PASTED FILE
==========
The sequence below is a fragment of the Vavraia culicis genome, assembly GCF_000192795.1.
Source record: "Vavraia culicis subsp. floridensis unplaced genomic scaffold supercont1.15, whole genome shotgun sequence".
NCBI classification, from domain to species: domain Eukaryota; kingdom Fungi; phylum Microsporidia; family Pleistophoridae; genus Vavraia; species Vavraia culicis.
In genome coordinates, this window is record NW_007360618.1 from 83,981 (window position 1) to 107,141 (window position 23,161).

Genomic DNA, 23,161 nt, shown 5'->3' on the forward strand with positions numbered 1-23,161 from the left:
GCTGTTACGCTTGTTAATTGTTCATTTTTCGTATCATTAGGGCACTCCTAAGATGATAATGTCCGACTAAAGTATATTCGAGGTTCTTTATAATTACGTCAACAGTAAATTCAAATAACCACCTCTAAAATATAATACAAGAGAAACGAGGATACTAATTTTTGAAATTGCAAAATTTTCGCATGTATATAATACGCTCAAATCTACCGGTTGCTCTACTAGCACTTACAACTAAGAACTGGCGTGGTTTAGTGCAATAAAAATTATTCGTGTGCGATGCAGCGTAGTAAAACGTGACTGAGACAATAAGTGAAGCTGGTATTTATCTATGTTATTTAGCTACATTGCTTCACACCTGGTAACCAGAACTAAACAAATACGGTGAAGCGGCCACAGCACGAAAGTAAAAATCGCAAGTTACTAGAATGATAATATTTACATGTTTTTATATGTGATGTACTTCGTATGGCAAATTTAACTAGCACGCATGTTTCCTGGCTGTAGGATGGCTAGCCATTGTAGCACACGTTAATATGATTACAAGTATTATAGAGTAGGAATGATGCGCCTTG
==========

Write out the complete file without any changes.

The sequence below is a fragment of the Vavraia culicis genome, assembly GCF_000192795.1.
Source record: "Vavraia culicis subsp. floridensis unplaced genomic scaffold supercont1.15, whole genome shotgun sequence".
NCBI classification, from domain to species: domain Eukaryota; kingdom Fungi; phylum Microsporidia; family Pleistophoridae; genus Vavraia; species Vavraia culicis.
In genome coordinates, this window is record NW_007360618.1 from 83,981 (window position 1) to 107,141 (window position 23,161).

Genomic DNA, 23,161 nt, shown 5'->3' on the forward strand with positions numbered 1-23,161 from the left:
GCTGTTACGCTTGTTAATTGTTCATTTTTCGTATCATTAGGGCACTCCTAAGATGATAATGTCCGACTAAAGTATATTCGAGGTTCTTTATAATTACGTCAACAGTAAATTCAAATAACCACCTCTAAAATATAATACAAGAGAAACGAGGATACTAATTTTTGAAATTGCAAAATTTTCGCATGTATATAATACGCTCAAATCTACCGGTTGCTCTACTAGCACTTACAACTAAGAACTGGCGTGGTTTAGTGCAATAAAAATTATTCGTGTGCGATGCAGCGTAGTAAAACGTGACTGAGACAATAAGTGAAGCTGGTATTTATCTATGTTATTTAGCTACATTGCTTCACACCTGGTAACCAGAACTAAACAAATACGGTGAAGCGGCCACAGCACGAAAGTAAAAATCGCAAGTTACTAGAATGATAATATTTACATGTTTTTATATGTGATGTACTTCGTATGGCAAATTTAACTAGCACGCATGTTTCCTGGCTGTAGGATGGCTAGCCATTGTAGCACACGTTAATATGATTACAAGTATTATAGAGTAGGAATGATGCGCCTTG